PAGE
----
What do you do to learn the japanese characters in the writting? I´m learning japanese by myself with a book, and I don´t have a bad memory, but...For now, I only learned the Hiragana of a,i,u,e,o, ka, ki, ku, ke, ko, and sa, shi, su, se, so.
I started yesterday, and memorized the middle of the characters, but...What do you do to remember all?
Post by Red Hairdo on Aug 30, 2012 17:40:13 GMT -5
Katakana I find easier to remember, because it's more "organized"/straight. Straighter, better-defined lines.
I also get to understand it a lot more due to what it's used for, that is, things I'm familiar with or understand (foreign words, foreign names, foreign expressions, and comprehensive onomatopeaias).
I think that's all. It can also help to know some other stuff, like how hiragana is also there next to kanjis and stuff to transform a noun (in kanji) into, say, an adjective or who knows what else, I'm not quite sure. But these little things help reinforce one's overallknowledge, I guess. Can't talk much here, as I haven't barely started learning yet, katakana aside.
Go to textfugu.com and do their free lesson. You should come out knowing all hiragana. Though it is written for English speakers. Also here is an ebook to help learn hiragana. They are working on a katakana one too.
Red When did you become female?
Last Edit: Aug 30, 2012 17:47:50 GMT -5 by Xalphenos
Best way to study Hiragana and Katakana is to just practice writing them, and each time you write one, say it out loud. Everytime. : )
Then start writing words with them for practice and reading to jumble up what you have learned. And don't be afraid to go back and double-check something if you are not sure. Better than associating the wrong character with the wrong syllable and not realizing it for awhile. I did this with "se" and "mo" quite often between Hiragana and Katakana since they were similar, yet different and I'd mix them up sometimes.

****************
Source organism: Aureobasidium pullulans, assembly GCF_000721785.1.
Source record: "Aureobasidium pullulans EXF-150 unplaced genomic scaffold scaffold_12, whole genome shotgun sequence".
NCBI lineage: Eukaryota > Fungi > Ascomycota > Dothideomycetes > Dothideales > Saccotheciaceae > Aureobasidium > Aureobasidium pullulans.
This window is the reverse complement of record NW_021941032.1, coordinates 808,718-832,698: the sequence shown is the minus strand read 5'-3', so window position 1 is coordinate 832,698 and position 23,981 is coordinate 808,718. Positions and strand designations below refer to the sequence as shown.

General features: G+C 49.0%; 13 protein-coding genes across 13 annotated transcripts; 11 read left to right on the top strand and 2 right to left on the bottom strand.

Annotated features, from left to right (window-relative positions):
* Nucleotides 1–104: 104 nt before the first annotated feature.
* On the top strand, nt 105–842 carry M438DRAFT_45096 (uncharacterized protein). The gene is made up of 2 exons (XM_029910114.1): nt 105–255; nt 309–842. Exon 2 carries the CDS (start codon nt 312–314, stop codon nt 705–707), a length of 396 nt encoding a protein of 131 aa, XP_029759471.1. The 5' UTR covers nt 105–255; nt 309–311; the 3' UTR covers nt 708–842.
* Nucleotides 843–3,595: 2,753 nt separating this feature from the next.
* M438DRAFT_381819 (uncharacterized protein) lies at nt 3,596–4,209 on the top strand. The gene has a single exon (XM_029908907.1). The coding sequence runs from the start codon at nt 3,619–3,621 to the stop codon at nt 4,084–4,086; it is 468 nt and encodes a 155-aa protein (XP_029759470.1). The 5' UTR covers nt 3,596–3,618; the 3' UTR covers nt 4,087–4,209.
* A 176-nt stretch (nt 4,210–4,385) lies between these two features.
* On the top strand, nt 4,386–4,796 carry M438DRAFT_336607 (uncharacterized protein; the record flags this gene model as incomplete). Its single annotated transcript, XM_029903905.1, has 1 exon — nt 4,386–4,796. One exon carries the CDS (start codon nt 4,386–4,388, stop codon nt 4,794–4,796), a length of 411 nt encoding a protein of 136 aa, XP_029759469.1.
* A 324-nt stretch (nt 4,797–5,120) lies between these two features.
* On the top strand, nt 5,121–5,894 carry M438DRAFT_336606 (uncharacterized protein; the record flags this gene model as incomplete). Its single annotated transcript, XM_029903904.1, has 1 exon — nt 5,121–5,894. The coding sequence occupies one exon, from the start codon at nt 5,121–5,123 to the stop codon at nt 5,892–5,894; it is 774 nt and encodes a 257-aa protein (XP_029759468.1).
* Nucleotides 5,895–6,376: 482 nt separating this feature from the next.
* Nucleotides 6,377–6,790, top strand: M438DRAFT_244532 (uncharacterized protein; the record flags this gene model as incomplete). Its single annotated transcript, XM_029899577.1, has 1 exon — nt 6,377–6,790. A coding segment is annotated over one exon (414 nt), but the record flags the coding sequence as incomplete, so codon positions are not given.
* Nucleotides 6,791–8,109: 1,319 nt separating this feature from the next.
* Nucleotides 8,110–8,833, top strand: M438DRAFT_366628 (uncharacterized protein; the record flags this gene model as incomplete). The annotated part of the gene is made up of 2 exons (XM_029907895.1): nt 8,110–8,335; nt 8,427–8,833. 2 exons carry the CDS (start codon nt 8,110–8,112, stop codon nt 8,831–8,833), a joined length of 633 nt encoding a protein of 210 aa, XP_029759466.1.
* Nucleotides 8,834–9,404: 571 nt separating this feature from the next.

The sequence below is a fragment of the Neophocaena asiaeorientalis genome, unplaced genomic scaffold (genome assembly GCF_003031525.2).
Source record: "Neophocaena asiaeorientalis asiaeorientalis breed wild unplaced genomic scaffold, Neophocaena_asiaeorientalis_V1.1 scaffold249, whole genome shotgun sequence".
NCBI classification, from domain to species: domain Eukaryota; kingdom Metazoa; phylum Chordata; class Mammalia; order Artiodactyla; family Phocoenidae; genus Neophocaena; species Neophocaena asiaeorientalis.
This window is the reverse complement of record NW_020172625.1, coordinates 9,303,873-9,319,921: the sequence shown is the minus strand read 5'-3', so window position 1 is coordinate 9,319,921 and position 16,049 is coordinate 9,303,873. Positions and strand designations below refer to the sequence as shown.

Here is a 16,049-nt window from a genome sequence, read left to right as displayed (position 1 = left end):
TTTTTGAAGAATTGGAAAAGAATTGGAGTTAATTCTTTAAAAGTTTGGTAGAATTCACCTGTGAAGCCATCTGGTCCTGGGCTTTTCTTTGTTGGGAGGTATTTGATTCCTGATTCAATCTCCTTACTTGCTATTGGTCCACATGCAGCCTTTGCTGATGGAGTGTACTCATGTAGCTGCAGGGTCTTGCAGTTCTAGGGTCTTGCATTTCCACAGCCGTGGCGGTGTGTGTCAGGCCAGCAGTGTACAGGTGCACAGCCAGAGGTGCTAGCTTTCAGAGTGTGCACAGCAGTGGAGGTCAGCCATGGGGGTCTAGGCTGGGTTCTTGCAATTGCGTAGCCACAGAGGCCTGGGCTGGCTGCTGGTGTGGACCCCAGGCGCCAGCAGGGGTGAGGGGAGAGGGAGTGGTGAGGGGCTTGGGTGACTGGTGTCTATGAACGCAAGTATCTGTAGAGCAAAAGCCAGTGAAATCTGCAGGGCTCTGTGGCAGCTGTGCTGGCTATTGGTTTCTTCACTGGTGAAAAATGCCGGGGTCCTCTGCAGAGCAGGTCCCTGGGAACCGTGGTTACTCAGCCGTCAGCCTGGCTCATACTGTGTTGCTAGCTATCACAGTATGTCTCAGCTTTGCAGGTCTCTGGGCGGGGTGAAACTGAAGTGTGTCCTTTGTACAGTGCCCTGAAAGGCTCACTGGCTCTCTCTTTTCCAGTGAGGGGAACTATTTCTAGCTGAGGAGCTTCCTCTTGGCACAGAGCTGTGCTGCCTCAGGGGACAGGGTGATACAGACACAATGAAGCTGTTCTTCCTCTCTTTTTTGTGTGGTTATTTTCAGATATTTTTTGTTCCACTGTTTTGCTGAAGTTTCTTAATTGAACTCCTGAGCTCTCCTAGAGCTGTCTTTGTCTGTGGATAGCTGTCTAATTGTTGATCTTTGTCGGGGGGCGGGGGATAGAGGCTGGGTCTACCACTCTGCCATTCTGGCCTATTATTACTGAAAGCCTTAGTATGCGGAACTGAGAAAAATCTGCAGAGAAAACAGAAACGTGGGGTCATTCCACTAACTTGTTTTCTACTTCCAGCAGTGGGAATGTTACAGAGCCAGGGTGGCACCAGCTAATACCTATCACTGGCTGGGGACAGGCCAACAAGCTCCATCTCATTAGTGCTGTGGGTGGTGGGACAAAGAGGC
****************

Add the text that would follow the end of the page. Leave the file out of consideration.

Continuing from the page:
Following the stroke order will also help a lot. Good luck!
Last Edit: Aug 30, 2012 19:41:40 GMT -5 by SkyeWelse
I learned Hiragana and Katakana before really knowing any Japanese through just writing repetition and memorization. But actually using it to read whatever you can is really what makes you remember it.
"Ambition is the willingness to kill the things you love and eat them to stay alive."
Your problem isn't with hiragana nor katakana. They are both static types of alphabets that do not change. What you need to worry about is kanji. Holy cow.
But to answer your question, I would say flashcards and quiz yourself with mock tests. Sounds dull but really it may help. Plus, once you memorize them once, it's like learning to ride a bicycle: you don't forget how to ride even years after you first learned... at least that's the way it is with me.
Kanji on the other hand is much harder to learn and all my original teachers failed to first introduce us to radicals, which I found out on my own...and made the whole thing much more logical. Kanji is generally broken up into separate parts. Once you learn the basic pieces, you can mix and match them around to form different characters.
While I was in college, I was able to write many kanji by hand, but now that I'm so out of practice and I hardly ever physically write anything any more, I can hardly write anything w/o first seeing it on the computer or on my phone. That's the thing with kanji; they're not too hard to read or even guess after awhile, but it does take time and practice to keep each stroke fresh in your mind.